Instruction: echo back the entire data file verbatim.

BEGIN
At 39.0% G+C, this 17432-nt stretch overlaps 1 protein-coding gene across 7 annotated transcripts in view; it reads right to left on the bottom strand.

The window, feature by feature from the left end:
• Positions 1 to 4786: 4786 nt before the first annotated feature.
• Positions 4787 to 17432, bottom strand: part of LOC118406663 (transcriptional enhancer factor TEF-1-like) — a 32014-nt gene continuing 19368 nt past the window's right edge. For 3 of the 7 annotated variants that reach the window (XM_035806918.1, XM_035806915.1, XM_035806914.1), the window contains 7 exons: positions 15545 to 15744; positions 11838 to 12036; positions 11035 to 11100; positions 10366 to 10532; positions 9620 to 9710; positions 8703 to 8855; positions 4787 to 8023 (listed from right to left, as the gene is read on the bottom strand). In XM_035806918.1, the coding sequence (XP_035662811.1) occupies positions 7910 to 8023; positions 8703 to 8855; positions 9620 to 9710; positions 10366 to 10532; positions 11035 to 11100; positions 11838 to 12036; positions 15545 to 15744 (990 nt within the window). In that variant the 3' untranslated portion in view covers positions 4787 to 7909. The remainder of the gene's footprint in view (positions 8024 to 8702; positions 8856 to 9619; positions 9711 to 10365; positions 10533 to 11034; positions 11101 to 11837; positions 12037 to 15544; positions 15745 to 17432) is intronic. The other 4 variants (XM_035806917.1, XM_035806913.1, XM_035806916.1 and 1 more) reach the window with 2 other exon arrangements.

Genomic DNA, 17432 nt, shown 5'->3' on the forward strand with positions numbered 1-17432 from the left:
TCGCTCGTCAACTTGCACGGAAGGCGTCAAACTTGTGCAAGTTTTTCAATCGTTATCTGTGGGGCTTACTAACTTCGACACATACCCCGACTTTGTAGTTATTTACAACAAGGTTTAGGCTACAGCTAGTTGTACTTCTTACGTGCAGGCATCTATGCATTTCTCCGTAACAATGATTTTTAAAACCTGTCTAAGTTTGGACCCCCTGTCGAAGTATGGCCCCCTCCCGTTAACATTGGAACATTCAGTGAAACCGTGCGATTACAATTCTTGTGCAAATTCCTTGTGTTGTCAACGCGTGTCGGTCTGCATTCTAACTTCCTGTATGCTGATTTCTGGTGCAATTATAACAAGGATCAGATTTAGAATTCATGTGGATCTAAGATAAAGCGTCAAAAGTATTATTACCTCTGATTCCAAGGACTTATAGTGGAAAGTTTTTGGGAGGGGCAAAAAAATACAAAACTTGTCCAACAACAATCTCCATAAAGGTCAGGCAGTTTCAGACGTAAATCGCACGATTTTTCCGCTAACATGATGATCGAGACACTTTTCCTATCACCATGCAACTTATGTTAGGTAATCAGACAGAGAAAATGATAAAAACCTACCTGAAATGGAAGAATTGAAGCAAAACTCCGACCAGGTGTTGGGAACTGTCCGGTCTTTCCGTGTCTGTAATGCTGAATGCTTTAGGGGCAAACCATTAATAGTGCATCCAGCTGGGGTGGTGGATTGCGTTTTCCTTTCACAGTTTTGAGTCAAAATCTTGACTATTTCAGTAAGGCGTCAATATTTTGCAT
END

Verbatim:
At 39.0% G+C, this 17432-nt stretch overlaps 1 protein-coding gene across 7 annotated transcripts in view; it reads right to left on the bottom strand.

The window, feature by feature from the left end:
• Positions 1 to 4786: 4786 nt before the first annotated feature.
• Positions 4787 to 17432, bottom strand: part of LOC118406663 (transcriptional enhancer factor TEF-1-like) — a 32014-nt gene continuing 19368 nt past the window's right edge. For 3 of the 7 annotated variants that reach the window (XM_035806918.1, XM_035806915.1, XM_035806914.1), the window contains 7 exons: positions 15545 to 15744; positions 11838 to 12036; positions 11035 to 11100; positions 10366 to 10532; positions 9620 to 9710; positions 8703 to 8855; positions 4787 to 8023 (listed from right to left, as the gene is read on the bottom strand). In XM_035806918.1, the coding sequence (XP_035662811.1) occupies positions 7910 to 8023; positions 8703 to 8855; positions 9620 to 9710; positions 10366 to 10532; positions 11035 to 11100; positions 11838 to 12036; positions 15545 to 15744 (990 nt within the window). In that variant the 3' untranslated portion in view covers positions 4787 to 7909. The remainder of the gene's footprint in view (positions 8024 to 8702; positions 8856 to 9619; positions 9711 to 10365; positions 10533 to 11034; positions 11101 to 11837; positions 12037 to 15544; positions 15745 to 17432) is intronic. The other 4 variants (XM_035806917.1, XM_035806913.1, XM_035806916.1 and 1 more) reach the window with 2 other exon arrangements.

Genomic DNA, 17432 nt, shown 5'->3' on the forward strand with positions numbered 1-17432 from the left:
TCGCTCGTCAACTTGCACGGAAGGCGTCAAACTTGTGCAAGTTTTTCAATCGTTATCTGTGGGGCTTACTAACTTCGACACATACCCCGACTTTGTAGTTATTTACAACAAGGTTTAGGCTACAGCTAGTTGTACTTCTTACGTGCAGGCATCTATGCATTTCTCCGTAACAATGATTTTTAAAACCTGTCTAAGTTTGGACCCCCTGTCGAAGTATGGCCCCCTCCCGTTAACATTGGAACATTCAGTGAAACCGTGCGATTACAATTCTTGTGCAAATTCCTTGTGTTGTCAACGCGTGTCGGTCTGCATTCTAACTTCCTGTATGCTGATTTCTGGTGCAATTATAACAAGGATCAGATTTAGAATTCATGTGGATCTAAGATAAAGCGTCAAAAGTATTATTACCTCTGATTCCAAGGACTTATAGTGGAAAGTTTTTGGGAGGGGCAAAAAAATACAAAACTTGTCCAACAACAATCTCCATAAAGGTCAGGCAGTTTCAGACGTAAATCGCACGATTTTTCCGCTAACATGATGATCGAGACACTTTTCCTATCACCATGCAACTTATGTTAGGTAATCAGACAGAGAAAATGATAAAAACCTACCTGAAATGGAAGAATTGAAGCAAAACTCCGACCAGGTGTTGGGAACTGTCCGGTCTTTCCGTGTCTGTAATGCTGAATGCTTTAGGGGCAAACCATTAATAGTGCATCCAGCTGGGGTGGTGGATTGCGTTTTCCTTTCACAGTTTTGAGTCAAAATCTTGACTATTTCAGTAAGGCGTCAATATTTTGCAT